Former Patriots Devin McCourty and Rodney Harrison were not fans of this Bill Belichick decision vs. Dolphins


“I’m not the coach. But in that situation, if I’m coaching — I don’t take him out.”

Analyst Rodney Harrison talks on set before an NFL football game between the Indianapolis Colts and Denver Broncos in Indianapolis, Thursday, Dec. 14, 2017.
Rodney Harrison was not a fan of Belichick’s decision to limit Demario Douglas’ offensive snaps on Sunday. Darron Cummings / AP Photo

Bill Belichick and the Patriots have caught plenty of flak over the last few days following the decision to bench promising rookie Demario Douglas for most of Sunday’s 24-17 loss to the Miami Dolphins. 

After getting knocked for a costly fumble in the closing seconds of the first quarter, Douglas did not take another offensive snap for New England, even though he was targeted twice on his six total snaps in the first 15 minutes of action.

It should come as little surprise that a rookie like Douglas likely landed in Belichick’s doghouse after committing a turnover. But given Douglas’ explosive skillset and New England’s inconsistencies with stringing together sustained drives, taking him out of the game plan felt like a serious second guess.

Count ex-Patriots Devin McCourty and Rodney Harrison among those who did not approve of Belichick’s decision to phase Douglas out of the playbook as Sunday’s game carried on.

“I didn’t like it,” McCourty said during his appearance on WEEI’s “The Greg Hill Show” on Wednesday morning. “I think players, I don’t think they’re gonna take the mindset of like, ‘This is terrible’, because it’s one game, it’s Week 2. But I think they would’ve wished to see him in there. I remember [Rutgers] Coach [Greg] Schiano used to say that to us, ‘A player messes up, I’m not gonna punish that player to hurt the team,’ because then that’s unfair to the rest of the guys.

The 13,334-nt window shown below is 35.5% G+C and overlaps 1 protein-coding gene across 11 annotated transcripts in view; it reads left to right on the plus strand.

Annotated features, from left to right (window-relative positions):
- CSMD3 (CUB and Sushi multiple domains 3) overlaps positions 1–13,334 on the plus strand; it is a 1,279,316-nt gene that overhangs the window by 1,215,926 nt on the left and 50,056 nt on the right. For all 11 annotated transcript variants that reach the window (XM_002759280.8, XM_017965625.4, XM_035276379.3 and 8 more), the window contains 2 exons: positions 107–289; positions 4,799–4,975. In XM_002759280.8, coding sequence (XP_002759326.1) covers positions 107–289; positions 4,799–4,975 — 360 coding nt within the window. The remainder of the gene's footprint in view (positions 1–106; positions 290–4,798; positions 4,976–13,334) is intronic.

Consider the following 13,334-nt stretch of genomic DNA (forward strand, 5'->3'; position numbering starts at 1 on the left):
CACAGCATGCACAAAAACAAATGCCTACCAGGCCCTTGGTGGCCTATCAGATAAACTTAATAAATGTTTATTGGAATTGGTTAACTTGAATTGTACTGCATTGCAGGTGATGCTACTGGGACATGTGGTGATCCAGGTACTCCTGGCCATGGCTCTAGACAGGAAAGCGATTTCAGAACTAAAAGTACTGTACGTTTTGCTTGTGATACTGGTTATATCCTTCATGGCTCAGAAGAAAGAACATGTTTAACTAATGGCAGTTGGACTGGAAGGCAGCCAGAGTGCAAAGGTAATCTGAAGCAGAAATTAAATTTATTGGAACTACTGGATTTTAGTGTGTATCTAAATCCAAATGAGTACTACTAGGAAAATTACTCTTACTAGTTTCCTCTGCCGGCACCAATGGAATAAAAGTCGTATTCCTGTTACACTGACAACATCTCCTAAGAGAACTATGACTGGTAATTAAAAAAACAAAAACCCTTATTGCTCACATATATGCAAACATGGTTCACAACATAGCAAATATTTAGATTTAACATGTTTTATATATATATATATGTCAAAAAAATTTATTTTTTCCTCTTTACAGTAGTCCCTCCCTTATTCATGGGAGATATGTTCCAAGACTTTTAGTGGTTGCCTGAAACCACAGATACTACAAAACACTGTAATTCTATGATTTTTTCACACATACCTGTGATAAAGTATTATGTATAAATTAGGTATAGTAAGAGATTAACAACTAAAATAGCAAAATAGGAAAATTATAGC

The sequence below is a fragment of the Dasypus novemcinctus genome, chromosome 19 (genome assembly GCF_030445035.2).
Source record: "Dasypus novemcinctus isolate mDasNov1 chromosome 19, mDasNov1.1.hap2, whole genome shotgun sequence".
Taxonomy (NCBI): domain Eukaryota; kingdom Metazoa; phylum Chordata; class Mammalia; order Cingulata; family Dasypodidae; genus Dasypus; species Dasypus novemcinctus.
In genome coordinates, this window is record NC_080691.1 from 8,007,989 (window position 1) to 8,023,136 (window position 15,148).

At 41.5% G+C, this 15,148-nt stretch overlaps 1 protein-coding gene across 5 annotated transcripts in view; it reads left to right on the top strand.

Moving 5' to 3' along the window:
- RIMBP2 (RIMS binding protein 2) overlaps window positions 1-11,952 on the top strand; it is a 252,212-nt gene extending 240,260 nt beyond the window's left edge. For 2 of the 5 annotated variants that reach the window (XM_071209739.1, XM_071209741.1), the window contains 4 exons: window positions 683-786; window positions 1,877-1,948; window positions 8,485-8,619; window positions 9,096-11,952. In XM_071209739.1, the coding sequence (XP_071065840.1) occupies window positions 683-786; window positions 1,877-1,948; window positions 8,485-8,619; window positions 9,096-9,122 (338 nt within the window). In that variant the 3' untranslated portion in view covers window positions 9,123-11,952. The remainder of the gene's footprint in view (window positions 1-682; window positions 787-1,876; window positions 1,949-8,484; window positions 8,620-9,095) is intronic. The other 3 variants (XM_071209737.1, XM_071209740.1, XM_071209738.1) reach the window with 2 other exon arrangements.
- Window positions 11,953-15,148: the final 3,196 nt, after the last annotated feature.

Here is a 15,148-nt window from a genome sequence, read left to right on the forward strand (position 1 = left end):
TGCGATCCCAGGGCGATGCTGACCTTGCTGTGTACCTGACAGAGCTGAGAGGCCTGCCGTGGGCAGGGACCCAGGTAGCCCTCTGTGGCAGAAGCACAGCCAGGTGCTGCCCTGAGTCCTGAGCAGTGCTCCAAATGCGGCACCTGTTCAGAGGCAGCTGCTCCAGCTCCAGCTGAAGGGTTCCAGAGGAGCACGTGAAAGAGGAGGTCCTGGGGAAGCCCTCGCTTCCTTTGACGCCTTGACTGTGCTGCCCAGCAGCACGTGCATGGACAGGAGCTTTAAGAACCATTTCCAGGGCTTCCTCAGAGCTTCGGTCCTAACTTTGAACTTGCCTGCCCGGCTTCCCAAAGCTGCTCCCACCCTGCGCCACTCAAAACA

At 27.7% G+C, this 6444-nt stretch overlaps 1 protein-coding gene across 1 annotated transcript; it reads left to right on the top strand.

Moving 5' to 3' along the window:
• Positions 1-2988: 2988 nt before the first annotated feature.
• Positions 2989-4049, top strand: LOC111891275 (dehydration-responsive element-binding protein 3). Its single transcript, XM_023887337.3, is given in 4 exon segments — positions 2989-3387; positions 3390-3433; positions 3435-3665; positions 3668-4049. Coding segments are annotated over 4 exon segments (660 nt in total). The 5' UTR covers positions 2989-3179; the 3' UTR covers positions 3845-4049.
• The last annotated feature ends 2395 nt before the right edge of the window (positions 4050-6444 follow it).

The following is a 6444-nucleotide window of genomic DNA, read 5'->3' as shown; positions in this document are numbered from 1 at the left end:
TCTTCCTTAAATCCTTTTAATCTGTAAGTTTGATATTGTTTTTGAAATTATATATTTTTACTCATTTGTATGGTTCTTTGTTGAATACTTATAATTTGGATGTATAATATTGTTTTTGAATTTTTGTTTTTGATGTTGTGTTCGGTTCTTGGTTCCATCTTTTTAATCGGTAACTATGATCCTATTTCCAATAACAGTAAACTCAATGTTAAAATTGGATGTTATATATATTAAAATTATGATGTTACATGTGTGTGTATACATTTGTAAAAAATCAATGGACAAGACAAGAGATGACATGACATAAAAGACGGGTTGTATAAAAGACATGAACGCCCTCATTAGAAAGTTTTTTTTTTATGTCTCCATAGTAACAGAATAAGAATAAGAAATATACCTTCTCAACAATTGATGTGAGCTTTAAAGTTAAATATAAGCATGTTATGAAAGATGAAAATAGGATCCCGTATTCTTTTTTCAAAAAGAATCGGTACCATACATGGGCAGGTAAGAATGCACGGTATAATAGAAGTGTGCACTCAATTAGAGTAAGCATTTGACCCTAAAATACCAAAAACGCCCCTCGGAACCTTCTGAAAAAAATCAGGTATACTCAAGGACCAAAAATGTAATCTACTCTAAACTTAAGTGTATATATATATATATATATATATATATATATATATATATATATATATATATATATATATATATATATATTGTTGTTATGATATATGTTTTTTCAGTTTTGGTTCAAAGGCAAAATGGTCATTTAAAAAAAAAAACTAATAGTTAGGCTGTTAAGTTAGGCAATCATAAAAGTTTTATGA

“But you might find a different way to show a lesson. … For that offense, Pop Douglas, there’s nobody else on the offense like him. … He has to play. And not just show up a little bit — he needs to be out there a lot. Because you need guys that put some fear in the defense of, ‘Man, when this guy has the ball in his hands we got to gang tackle, we got to surround him.’

“You need that out there on offense because it changes the way some of those guys are gonna play defensively. And when Pop Douglas isn’t out there, they really don’t have that guy. They have good football players, but they don’t have guys that have a different level of explosion and speed.”

Much like McCourty, Harrison believed that Belichick and New England’s coaching staff should have let Douglas atone for his miscue by playing through it, especially given his evident talent.

“I didn’t agree with Coach Belichick when he took the kid out because the kid — he’s trying his best,” Harrison told’s Karen Guregian on a recent episode of the “Eye On Foxborough” podcast. “He’s making moves. And it’s not like he wasn’t trying to protect the football. He was trying to make plays. You don’t expect the 270-pound guy — 6-foot-4 — coming that’s gonna swipe the ball. When Ezekiel Elliott fumbled last week, I didn’t see him getting taken out the game. And this is a veteran player, a guy that has carried the ball thousands of times, established player in this league and then a rookie does it. 

“He takes them out and you can really hamper a kid’s confidence, especially (someone), who I believe is going to be a very dynamic playmaker for the Patriots. I just didn’t agree with him taking him out. I’m not the coach. But in that situation, if I’m coaching I don’t take him out. I let him stand. I continue to feed him the ball and try to build up his confidence because he’s gonna be a good player. I mean, what does that do? Other than mess with his confidence?”

Considering the stakes involved with what is looking more and more like a must-win game for the Patriots in Week 3 against the Jets, Belichick and Co. might have to roll with a short memory and incorporate Douglas back into their game plan on Sunday afternoon.

As much as the Patriots’ might want to send a stern message about ball security to Douglas and other rookies, that directive is going to ring hollow if his lack of playing time plays into a catastrophic 0-3 start.